Figure 1: This figure shows an extensive diagram of how an infected tick spreads the disease to humans, livestock, and other animals. The inner circle represents the stages from larva, to nymph, to mature tick; then it branches to external transmission.

Results: The predictive climate model showed a steady increase in temperature for the age ranges 2021-2050 and 2071-2100, and the TBEV model resulted in an increase in tick population and transmission. These increases can be positively correlated (linked) to warming climate because previous data shows that a higher temperature speeds up the rate of sexual maturity in ticks; meaning, this allows the tick to reproduce at an increased rate. Moreover, research has shown that a warming climate leads to the elongation of tick questing season; which increases the chance for transmission. When a tick is questing (shown in figure 2), it is strategically placed on vegetation in order to grab a hold of by passers. 

Figure 2: This image represents a questing tick sitting on the edge of a lead with their legs spread out, and ready for attachment.

Why is this study important? This study is important because it shows the dynamic effects climate change has on global health. It also conveys an important message that the prevention of climate change is not only a biological and geological problem, but a public health problem, too. This means that solutions for reducing the impacts of climate change have to be creative and have to be from a lot of different types of researchers! 

The big picture: This study helps us understand the ways in which infectious diseases, (e.g., Tick-Borne Encephalitis Virus) are affected by climate change. As well as giving a glimpse into the future of what disease transmission will look like if prevention protocols are not put in place.

Citation: Kyeongah Nah, Ákos Bede-Fazekas, Attila János Trájer, & Jianhong Wu. (2020). The potential impact of climate change on the transmission risk of tick-borne encephalitis in Hungary. BMC Infectious Diseases, 20(1), 1–10.

How Climate Change in Serbia is Impacting the Rate of Cancer and Infectious Diseases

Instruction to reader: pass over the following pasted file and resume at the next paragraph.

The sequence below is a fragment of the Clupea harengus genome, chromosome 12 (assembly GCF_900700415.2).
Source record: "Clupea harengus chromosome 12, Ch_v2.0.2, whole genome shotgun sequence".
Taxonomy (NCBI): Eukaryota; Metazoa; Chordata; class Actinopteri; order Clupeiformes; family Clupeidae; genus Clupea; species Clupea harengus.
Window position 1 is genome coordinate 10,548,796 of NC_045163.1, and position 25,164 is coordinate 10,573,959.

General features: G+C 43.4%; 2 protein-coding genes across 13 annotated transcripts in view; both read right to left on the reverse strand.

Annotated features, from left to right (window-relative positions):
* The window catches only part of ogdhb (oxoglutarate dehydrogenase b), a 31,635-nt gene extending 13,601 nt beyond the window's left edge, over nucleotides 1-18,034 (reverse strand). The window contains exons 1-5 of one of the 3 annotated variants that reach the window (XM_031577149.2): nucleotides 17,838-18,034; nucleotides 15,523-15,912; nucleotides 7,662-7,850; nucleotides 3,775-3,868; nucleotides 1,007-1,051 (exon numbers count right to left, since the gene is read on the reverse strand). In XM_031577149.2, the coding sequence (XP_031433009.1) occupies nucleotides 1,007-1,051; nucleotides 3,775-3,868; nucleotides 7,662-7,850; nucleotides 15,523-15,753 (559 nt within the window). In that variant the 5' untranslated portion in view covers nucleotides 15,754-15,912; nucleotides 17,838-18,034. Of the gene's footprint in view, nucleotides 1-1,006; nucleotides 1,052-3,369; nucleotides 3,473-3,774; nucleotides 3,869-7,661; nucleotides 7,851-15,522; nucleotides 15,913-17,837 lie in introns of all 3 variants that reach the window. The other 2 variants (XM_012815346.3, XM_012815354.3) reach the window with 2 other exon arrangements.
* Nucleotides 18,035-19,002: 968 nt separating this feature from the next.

Assessment of climate change impact on the malaria vector Anopheles hyrcanus, West Nile disease, and incidence of melanoma in the Vojvodina Province (Serbia) using data from a regional climate model 

By: Dragutin T. Mihailović, Dusan Petrić, Tamas Petrović, Ivana Hrnjaković- Cvjetković, Vladimir Djurdjevic, Emilija Nikolić-Đoric, Ilija Arsenić, Mina PetrićID, Gordan Mimić, Aleksandra Ignjatović-Cupina 

Summarized by: Kailey McCain

What data were used? Researchers assessed climate change and UV radiation (UVR) and compared it to data collected over ten years from mosquito field collections at over 166 sites across Serbia. Additionally, public health records for the circulation of vector-borne disease (I.e., illnesses spread by mosquitoes and ticks), specifically the West Nile Virus, and the incidence of melanoma (i.e., a serious form of skin cancer) were collected and compared.

Methods: The climate change and UVR doses were collected by using EBU-POM model (a type of regional climate model) for the time periods: 1961-2000 and 2001-2030. As for the collection of the mosquito data, two different dry-ice baited traps (dry-ice is a solid form of carbon dioxide, which is a natural attractive substance for mosquitos) were used. The various sites were chosen by entomologists (i.e., scientists who study insects) to obtain a diverse data set. The mosquitoes collected were then anesthetised, separated by location, species, sex, and then tested for a specific RNA (I.e., a single stranded molecule) strand that would indicate the mosquito was carrying the West Nile Virus.